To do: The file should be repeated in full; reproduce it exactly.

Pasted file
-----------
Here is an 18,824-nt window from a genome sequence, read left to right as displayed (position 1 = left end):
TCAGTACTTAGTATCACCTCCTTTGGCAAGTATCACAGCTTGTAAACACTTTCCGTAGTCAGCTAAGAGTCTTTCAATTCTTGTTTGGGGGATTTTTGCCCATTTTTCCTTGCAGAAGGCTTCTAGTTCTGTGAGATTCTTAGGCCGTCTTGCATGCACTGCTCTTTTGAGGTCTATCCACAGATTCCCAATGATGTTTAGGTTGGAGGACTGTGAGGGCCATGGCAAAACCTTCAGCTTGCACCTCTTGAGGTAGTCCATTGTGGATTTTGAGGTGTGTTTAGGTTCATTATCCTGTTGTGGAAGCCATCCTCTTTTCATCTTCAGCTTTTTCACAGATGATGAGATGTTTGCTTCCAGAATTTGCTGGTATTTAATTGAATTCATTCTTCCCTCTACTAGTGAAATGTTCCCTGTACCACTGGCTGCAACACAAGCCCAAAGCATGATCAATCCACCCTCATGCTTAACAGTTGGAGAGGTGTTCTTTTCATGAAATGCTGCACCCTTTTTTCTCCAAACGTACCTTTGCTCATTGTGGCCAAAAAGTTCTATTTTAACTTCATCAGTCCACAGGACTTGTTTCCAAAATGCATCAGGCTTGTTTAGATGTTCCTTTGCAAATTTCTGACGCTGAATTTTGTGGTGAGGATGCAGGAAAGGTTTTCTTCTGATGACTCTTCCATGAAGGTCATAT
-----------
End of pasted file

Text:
Here is an 18,824-nt window from a genome sequence, read left to right as displayed (position 1 = left end):
TCAGTACTTAGTATCACCTCCTTTGGCAAGTATCACAGCTTGTAAACACTTTCCGTAGTCAGCTAAGAGTCTTTCAATTCTTGTTTGGGGGATTTTTGCCCATTTTTCCTTGCAGAAGGCTTCTAGTTCTGTGAGATTCTTAGGCCGTCTTGCATGCACTGCTCTTTTGAGGTCTATCCACAGATTCCCAATGATGTTTAGGTTGGAGGACTGTGAGGGCCATGGCAAAACCTTCAGCTTGCACCTCTTGAGGTAGTCCATTGTGGATTTTGAGGTGTGTTTAGGTTCATTATCCTGTTGTGGAAGCCATCCTCTTTTCATCTTCAGCTTTTTCACAGATGATGAGATGTTTGCTTCCAGAATTTGCTGGTATTTAATTGAATTCATTCTTCCCTCTACTAGTGAAATGTTCCCTGTACCACTGGCTGCAACACAAGCCCAAAGCATGATCAATCCACCCTCATGCTTAACAGTTGGAGAGGTGTTCTTTTCATGAAATGCTGCACCCTTTTTTCTCCAAACGTACCTTTGCTCATTGTGGCCAAAAAGTTCTATTTTAACTTCATCAGTCCACAGGACTTGTTTCCAAAATGCATCAGGCTTGTTTAGATGTTCCTTTGCAAATTTCTGACGCTGAATTTTGTGGTGAGGATGCAGGAAAGGTTTTCTTCTGATGACTCTTCCATGAAGGTCATAT